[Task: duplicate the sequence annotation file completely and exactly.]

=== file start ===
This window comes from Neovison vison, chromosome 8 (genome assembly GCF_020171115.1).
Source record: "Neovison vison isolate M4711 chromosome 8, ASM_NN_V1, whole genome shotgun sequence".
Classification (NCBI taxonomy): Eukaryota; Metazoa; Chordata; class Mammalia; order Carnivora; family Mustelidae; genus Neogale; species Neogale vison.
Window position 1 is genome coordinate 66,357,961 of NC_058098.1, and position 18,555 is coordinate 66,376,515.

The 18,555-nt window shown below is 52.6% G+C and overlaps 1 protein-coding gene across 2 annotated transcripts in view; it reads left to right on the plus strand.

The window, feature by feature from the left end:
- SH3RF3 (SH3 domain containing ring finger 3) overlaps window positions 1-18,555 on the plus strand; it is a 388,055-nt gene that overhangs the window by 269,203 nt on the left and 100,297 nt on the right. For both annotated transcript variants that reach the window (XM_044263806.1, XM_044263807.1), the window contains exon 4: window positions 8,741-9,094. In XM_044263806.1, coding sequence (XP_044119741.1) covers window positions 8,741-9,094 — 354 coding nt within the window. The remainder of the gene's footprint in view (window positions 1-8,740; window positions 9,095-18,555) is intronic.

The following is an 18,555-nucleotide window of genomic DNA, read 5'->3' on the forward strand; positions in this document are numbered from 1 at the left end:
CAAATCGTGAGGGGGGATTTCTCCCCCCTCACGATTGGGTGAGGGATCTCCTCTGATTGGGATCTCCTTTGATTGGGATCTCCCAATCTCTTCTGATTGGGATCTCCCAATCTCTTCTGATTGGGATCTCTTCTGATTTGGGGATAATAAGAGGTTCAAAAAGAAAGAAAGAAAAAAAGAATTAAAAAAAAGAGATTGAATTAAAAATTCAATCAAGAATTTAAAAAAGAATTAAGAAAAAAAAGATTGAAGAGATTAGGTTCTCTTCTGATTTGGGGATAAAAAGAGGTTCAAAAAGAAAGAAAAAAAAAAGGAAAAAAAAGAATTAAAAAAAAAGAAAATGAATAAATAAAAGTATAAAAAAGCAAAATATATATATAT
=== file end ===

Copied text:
This window comes from Neovison vison, chromosome 8 (genome assembly GCF_020171115.1).
Source record: "Neovison vison isolate M4711 chromosome 8, ASM_NN_V1, whole genome shotgun sequence".
Classification (NCBI taxonomy): Eukaryota; Metazoa; Chordata; class Mammalia; order Carnivora; family Mustelidae; genus Neogale; species Neogale vison.
Window position 1 is genome coordinate 66,357,961 of NC_058098.1, and position 18,555 is coordinate 66,376,515.

The 18,555-nt window shown below is 52.6% G+C and overlaps 1 protein-coding gene across 2 annotated transcripts in view; it reads left to right on the plus strand.

The window, feature by feature from the left end:
- SH3RF3 (SH3 domain containing ring finger 3) overlaps window positions 1-18,555 on the plus strand; it is a 388,055-nt gene that overhangs the window by 269,203 nt on the left and 100,297 nt on the right. For both annotated transcript variants that reach the window (XM_044263806.1, XM_044263807.1), the window contains exon 4: window positions 8,741-9,094. In XM_044263806.1, coding sequence (XP_044119741.1) covers window positions 8,741-9,094 — 354 coding nt within the window. The remainder of the gene's footprint in view (window positions 1-8,740; window positions 9,095-18,555) is intronic.

The following is an 18,555-nucleotide window of genomic DNA, read 5'->3' on the forward strand; positions in this document are numbered from 1 at the left end:
CAAATCGTGAGGGGGGATTTCTCCCCCCTCACGATTGGGTGAGGGATCTCCTCTGATTGGGATCTCCTTTGATTGGGATCTCCCAATCTCTTCTGATTGGGATCTCCCAATCTCTTCTGATTGGGATCTCTTCTGATTTGGGGATAATAAGAGGTTCAAAAAGAAAGAAAGAAAAAAAGAATTAAAAAAAAGAGATTGAATTAAAAATTCAATCAAGAATTTAAAAAAGAATTAAGAAAAAAAAGATTGAAGAGATTAGGTTCTCTTCTGATTTGGGGATAAAAAGAGGTTCAAAAAGAAAGAAAAAAAAAAGGAAAAAAAAGAATTAAAAAAAAAGAAAATGAATAAATAAAAGTATAAAAAAGCAAAATATATATATAT